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Microclimate estimation under different coffee-based agroforestry systems using full-sun weather data and shade tree characteristics

Merle I., Villarreyna Acuna R.A., Ribeyre F., Roupsard O., Cilas C., Avelino J.. 2022. European Journal of Agronomy, 132 : 13 p..

DOI: 10.1016/j.eja.2021.126396

In Central America, coffee is mainly grown in agroforestry systems. This practice modifies the microclimate, which, in turn, influences coffee growth and development. However, modeling these microclimate modifications is a challenge when trying to predict the development of a disease in the understory crop, based on variables usually monitored in weather stations exposed to full sunlight. Furthermore, critical variables for plant disease development, such as leaf wetness duration and leaf temperatures, are generally not measured by weather stations. In our study, we sought to build models explaining daily minimum and maximum coffee leaf temperatures, daily coffee leaf wetness duration, and minimum and maximum air temperatures in agroforestry systems with a single shade tree species, which are common in Central America, and which were characterized by shade tree height, canopy openness and light gap distribution. The modeled variables were mainly explained by one or more meteorological variables provided by reference weather stations exposed to full sunlight. The presence of shade trees resulted in a buffer effect, reducing daily maximum air and leaf temperatures, and increasing daily minimum air and leaf temperatures. Moreover, except for the daily minimum air temperature under shade, shade tree characteristics affected these microclimatic variables. Indeed, the buffer effect on the daily maximum air temperature increased with shade trees 7 m tall or over, whereas for extreme leaf temperatures, this effect seemed to be further intensified by a dense and homogeneous canopy. The tallest shade trees also tended to provide conditions that reduced coffee leaf wetness duration. The coffee leaf stratum affected the daily maximum leaf temperature, with a top layer intercepting radiation for the lower strata, but had no effect on the daily minimum leaf temperature, detected at night. The models developed were simple equations allowing interpretation of shade tree height, the effects of canopy characteristics on the microclimate and were therefore useful for designing and managing agroforestry system. The more accurate models could be incorporated into an early warning system for coffee pests and diseases in the region.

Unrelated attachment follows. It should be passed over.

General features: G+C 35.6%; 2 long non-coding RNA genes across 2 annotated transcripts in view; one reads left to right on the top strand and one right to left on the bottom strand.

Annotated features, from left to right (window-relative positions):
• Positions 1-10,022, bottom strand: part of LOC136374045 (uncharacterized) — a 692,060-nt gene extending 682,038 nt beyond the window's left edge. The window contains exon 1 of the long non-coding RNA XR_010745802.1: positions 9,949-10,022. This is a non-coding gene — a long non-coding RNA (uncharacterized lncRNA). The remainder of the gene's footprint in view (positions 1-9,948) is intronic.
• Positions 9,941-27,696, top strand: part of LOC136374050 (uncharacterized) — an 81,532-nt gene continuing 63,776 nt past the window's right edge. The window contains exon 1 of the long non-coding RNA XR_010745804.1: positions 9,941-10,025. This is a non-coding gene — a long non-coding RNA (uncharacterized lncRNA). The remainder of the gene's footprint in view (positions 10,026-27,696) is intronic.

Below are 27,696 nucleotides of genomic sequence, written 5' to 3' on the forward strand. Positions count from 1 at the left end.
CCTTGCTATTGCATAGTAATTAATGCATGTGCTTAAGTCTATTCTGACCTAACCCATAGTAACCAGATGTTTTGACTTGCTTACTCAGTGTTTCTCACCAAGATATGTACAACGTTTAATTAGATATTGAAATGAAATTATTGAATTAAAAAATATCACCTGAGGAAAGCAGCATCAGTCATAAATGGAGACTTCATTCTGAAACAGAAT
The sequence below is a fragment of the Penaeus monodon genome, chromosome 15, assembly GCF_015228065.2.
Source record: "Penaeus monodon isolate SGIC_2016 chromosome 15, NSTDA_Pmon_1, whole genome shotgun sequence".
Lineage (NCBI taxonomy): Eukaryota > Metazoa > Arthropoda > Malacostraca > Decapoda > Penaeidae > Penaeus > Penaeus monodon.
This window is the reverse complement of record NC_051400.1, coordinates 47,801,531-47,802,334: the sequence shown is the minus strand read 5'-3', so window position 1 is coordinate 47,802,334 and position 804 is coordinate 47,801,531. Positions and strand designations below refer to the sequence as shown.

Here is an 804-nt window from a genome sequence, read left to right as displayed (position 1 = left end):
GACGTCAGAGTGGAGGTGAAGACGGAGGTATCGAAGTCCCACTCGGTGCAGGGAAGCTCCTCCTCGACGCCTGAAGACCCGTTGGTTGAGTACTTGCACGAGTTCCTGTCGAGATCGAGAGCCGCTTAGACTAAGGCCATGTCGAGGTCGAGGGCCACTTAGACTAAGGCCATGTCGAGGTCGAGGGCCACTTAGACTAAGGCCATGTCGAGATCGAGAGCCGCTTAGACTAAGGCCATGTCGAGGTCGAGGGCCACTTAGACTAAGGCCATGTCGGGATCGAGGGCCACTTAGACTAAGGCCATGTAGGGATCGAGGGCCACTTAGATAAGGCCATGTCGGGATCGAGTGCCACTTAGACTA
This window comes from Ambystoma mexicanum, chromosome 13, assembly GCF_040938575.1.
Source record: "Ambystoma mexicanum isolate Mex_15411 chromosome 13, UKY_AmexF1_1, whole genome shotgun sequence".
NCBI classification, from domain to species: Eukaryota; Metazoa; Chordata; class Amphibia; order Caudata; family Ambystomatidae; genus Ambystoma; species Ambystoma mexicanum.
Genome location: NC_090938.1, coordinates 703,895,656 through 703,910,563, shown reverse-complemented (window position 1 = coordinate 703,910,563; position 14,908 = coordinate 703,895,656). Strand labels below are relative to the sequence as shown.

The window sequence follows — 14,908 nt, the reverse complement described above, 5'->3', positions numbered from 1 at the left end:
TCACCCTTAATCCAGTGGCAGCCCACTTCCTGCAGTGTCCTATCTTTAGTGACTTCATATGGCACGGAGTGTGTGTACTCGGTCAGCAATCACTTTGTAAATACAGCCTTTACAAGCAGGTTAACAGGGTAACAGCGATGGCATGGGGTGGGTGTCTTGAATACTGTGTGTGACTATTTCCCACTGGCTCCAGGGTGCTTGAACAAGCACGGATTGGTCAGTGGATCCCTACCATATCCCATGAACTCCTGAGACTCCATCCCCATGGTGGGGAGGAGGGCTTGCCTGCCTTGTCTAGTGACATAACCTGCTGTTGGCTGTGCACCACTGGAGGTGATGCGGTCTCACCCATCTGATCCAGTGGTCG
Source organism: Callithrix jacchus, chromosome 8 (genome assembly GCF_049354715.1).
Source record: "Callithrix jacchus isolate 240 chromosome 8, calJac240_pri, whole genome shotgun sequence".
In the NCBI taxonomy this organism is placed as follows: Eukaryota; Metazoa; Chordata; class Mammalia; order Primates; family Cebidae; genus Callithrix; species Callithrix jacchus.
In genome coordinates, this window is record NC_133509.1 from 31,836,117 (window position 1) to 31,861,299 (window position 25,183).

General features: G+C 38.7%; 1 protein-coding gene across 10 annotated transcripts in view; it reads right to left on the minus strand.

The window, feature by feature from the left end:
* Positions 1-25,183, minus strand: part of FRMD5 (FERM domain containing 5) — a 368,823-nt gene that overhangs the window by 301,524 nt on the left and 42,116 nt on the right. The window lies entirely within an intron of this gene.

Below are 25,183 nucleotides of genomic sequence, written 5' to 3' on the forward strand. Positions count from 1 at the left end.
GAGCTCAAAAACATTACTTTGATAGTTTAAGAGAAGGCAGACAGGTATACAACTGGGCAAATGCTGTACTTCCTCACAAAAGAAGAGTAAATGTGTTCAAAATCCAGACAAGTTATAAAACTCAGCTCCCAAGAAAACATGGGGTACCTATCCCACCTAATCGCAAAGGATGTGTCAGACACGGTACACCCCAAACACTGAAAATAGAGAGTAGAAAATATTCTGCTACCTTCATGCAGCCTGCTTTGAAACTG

Mots-clés : systèmes agroforestiers; microclimat; modélisation des cultures; arbre d'ombrage; coffea; santé des plantes; erythrina poeppigiana; cordia alliodora; costa rica; vochysia guatemalensis; acrocarpus fraxinifolius

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